Minnesota Congresswoman Pleads for Vikings Owner to Speak Out Against Redskins Name
WASHINGTON (CBSDC) — Minnesota Congresswoman Betty McCollum published a letter Thursday sent to Minnesota Vikings owner Zygi Wilf, pleading for him to be the first NFL team owner to take a stand against the Redskins team name.
In the letter, McCollum notes the Redskins Week 9 visit to Minnesota in the upcoming season, to be played at University of Minnesota’s stadium — the site of all Vikings home games through the 2014-15 seasons, as their new stadium is being built — as being partially funded by the Shakopee Mdewakanton Sioux, which would make hosting the Redskins a violation of the university’s “Board of Regents’ Equity, Diversity, Equal Opportunity, and Affirmative Action Policy.”
“Dear Mr. Wilf:
“Yesterday, the U.S. Patent and Trademark Office ruled to cancel legal protections for the trademarked name of the National Football League’s Washington franchise because it is “disparaging to Native Americans.” The time for debate has ended – the name of the Washington franchise is clearly an offensive racial slur. I urge you, as an NFL team owner, to not remain silent on this matter any longer.
“Thirty-one NFL franchises split the sales of their licensed merchandise equally. As you well know, when a shirt, cap, or jersey bearing the Washington team name is sold, the Minnesota Vikings share in the profit from that sale. After yesterday’s decision, NFL owners must now ask themselves if they want to continue to profit from a name so hurtful to our Native American brothers and sisters that the U.S. Patent and Trademark Office deemed it ineligible for federal protection. By taking a stand to change the mascot, you can send a very clear message to Native Americans and all Americans that your organization no longer wishes to benefit from the commercialization of that hateful slur.”
You can read the letter in full here.
This isn’t the first time McCollum has penned a letter regarding the Redskins name.
Last October, ahead of the Redskins-Vikings Week 10 matchup in the Metrodome, the congresswoman wrote Minnesota’s governor, attorney general, both senators and then Minneapolis mayor, asking them to review “all state statues, ordinances of the City of Minneapolis, and policies of the Minnesota Sports Facilities Authority regarding civil rights, non-discrimination, and affirmative action” and apply them with regard to “displaying, publicly announcing, and promoting the Washington team’s racially disparaging name and logo.”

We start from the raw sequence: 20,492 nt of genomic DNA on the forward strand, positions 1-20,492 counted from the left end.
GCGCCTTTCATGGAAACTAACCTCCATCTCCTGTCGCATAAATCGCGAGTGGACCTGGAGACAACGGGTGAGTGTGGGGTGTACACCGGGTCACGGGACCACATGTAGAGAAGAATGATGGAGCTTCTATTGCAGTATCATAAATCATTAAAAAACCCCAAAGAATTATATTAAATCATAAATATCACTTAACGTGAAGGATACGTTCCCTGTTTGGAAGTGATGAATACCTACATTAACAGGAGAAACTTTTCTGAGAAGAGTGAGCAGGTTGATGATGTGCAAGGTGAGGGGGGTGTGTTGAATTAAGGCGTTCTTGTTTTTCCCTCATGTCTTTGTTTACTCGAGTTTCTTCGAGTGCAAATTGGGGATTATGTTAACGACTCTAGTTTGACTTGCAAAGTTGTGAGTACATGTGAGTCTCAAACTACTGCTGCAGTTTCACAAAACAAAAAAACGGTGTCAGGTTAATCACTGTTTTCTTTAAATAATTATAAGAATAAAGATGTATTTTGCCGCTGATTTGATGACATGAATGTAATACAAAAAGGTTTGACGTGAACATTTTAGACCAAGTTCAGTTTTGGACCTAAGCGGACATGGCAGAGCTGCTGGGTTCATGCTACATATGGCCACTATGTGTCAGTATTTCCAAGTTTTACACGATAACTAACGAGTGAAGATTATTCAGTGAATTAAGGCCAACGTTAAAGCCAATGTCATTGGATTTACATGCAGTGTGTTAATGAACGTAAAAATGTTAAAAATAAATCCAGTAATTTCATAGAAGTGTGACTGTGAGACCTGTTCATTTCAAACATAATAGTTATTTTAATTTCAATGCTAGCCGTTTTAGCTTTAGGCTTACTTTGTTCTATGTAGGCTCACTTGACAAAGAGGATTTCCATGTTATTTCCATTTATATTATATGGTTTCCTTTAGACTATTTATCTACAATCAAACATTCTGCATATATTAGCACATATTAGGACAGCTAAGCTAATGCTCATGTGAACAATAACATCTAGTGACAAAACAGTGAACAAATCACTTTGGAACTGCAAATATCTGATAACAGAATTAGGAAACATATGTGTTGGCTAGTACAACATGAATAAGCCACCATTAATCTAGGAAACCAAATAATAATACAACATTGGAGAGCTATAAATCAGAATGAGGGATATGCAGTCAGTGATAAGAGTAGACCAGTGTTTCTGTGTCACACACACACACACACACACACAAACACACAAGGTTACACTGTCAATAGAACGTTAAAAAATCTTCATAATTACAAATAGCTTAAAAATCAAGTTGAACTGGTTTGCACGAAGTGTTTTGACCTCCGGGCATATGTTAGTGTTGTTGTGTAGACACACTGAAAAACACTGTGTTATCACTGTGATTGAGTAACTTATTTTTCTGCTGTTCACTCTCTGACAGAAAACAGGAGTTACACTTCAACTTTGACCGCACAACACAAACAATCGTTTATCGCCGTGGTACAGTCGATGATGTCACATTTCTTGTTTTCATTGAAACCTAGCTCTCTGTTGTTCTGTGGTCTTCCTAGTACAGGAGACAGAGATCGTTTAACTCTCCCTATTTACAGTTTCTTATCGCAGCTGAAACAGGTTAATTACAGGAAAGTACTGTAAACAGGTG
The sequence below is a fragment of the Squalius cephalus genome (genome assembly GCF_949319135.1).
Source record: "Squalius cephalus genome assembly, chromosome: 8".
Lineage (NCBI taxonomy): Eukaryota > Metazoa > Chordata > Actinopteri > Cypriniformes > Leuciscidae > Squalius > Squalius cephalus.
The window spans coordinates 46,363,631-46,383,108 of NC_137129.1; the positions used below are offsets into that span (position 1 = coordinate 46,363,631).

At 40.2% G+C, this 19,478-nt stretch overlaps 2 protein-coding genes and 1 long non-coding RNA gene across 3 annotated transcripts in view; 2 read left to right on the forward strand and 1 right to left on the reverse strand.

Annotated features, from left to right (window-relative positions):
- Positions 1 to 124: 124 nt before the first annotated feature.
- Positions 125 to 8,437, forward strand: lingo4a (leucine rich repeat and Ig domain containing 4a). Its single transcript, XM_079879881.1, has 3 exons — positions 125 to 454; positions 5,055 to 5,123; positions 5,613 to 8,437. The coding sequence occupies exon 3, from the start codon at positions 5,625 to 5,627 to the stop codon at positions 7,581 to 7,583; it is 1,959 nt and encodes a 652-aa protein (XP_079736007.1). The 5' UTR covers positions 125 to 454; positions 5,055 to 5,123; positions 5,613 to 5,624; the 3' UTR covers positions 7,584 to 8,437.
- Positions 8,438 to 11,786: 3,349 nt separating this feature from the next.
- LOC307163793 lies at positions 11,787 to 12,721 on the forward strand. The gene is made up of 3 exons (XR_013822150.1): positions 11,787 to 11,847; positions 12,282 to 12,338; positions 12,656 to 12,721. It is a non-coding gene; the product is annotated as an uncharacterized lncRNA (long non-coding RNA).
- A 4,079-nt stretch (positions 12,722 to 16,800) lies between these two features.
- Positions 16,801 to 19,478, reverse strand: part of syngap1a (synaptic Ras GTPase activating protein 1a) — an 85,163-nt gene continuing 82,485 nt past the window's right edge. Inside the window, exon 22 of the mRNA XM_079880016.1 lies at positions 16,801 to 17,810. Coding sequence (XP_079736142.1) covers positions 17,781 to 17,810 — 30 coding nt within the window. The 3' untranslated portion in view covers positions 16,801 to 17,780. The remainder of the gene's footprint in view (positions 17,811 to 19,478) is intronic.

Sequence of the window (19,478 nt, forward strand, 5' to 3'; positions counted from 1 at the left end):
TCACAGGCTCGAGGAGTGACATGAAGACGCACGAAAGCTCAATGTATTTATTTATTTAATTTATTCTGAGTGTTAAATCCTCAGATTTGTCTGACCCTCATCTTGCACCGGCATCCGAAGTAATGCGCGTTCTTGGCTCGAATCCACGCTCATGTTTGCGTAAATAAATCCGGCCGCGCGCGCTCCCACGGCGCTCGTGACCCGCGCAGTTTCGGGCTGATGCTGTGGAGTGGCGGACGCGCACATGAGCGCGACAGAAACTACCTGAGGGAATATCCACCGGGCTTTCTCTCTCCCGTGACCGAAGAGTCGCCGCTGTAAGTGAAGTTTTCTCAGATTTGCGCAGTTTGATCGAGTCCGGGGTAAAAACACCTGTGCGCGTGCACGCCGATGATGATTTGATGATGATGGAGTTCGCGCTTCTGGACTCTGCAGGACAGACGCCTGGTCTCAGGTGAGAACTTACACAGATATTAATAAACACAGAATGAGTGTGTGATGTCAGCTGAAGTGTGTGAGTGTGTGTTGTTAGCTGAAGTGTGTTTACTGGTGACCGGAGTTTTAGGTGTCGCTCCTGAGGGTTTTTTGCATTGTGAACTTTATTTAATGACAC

Just yesterday, McCollum issued an official statement with regards to the United States Trademark Trial and Appeal Board’s split-decision ruling to cancel the Redskins six federal trademarks, saying, “This ruling is a victory for decency. I commend the Native American petitioners and tribal leaders from across Indian Country for their courage to confront this ugly issue head on and strive for both justice and the respect they deserve.”
The Redskins certainly have been at odds with political pressure as of late. Senate Majority Leader Harry Reid has been on a rampage to get the team to change the name, spearheading an initiative to rally 49 other senators to insist the NFL takes action.
Thus far, the name has survived. Not that a congresswoman’s letter will necessarily pressure an NFL team owner to issue a response, much less take a public stand — it may, it may not — but one would think, if there’s one action with the potential to be the backbreaker for the Redskins organization, in its fight to keep its name, it would likely be any one or multiple other team owners publicly voicing resistance to the name.
Snyder losing money is one thing. The rest of the league’s owner losing money is quite another.